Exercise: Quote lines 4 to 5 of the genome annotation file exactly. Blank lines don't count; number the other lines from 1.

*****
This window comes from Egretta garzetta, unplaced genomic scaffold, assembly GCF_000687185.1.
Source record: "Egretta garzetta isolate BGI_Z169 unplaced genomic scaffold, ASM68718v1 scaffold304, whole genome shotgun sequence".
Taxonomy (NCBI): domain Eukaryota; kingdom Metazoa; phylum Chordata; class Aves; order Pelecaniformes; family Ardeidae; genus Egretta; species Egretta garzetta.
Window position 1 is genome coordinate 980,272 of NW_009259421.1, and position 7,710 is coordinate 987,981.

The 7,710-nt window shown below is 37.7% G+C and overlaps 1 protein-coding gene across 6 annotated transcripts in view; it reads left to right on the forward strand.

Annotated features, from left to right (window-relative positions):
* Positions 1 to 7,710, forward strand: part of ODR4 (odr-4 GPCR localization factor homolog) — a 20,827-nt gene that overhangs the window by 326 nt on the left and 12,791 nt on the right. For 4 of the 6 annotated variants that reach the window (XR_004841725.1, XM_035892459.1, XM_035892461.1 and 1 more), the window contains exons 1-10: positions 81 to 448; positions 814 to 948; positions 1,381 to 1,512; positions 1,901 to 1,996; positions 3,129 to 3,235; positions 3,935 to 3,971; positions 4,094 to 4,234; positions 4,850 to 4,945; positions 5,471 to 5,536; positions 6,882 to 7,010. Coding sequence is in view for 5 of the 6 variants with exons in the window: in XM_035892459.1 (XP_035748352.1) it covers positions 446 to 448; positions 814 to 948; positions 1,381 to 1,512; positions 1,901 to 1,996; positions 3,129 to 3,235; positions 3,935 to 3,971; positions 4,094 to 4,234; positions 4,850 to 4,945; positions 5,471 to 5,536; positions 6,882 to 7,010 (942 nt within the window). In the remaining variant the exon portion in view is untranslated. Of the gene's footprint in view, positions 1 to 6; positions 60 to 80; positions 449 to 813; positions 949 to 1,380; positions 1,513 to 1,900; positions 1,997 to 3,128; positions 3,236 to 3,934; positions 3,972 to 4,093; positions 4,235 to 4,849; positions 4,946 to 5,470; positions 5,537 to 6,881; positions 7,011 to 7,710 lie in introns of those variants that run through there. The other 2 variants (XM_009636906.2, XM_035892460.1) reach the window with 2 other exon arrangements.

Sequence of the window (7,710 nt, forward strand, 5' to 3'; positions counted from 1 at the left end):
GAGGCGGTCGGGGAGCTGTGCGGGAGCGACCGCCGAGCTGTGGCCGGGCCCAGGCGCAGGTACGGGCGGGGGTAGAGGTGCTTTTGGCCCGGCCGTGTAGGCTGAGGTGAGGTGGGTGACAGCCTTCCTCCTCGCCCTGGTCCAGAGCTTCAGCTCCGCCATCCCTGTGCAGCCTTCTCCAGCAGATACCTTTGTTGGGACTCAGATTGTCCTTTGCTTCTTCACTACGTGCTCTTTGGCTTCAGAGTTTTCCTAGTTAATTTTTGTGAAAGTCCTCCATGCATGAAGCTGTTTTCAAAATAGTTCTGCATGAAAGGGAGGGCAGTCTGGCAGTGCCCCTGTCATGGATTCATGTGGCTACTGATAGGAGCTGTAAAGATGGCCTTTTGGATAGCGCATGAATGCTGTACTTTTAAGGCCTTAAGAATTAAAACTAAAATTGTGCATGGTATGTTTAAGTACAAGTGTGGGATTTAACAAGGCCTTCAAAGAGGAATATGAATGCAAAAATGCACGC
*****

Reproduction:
Window position 1 is genome coordinate 980,272 of NW_009259421.1, and position 7,710 is coordinate 987,981.

The 7,710-nt window shown below is 37.7% G+C and overlaps 1 protein-coding gene across 6 annotated transcripts in view; it reads left to right on the forward strand.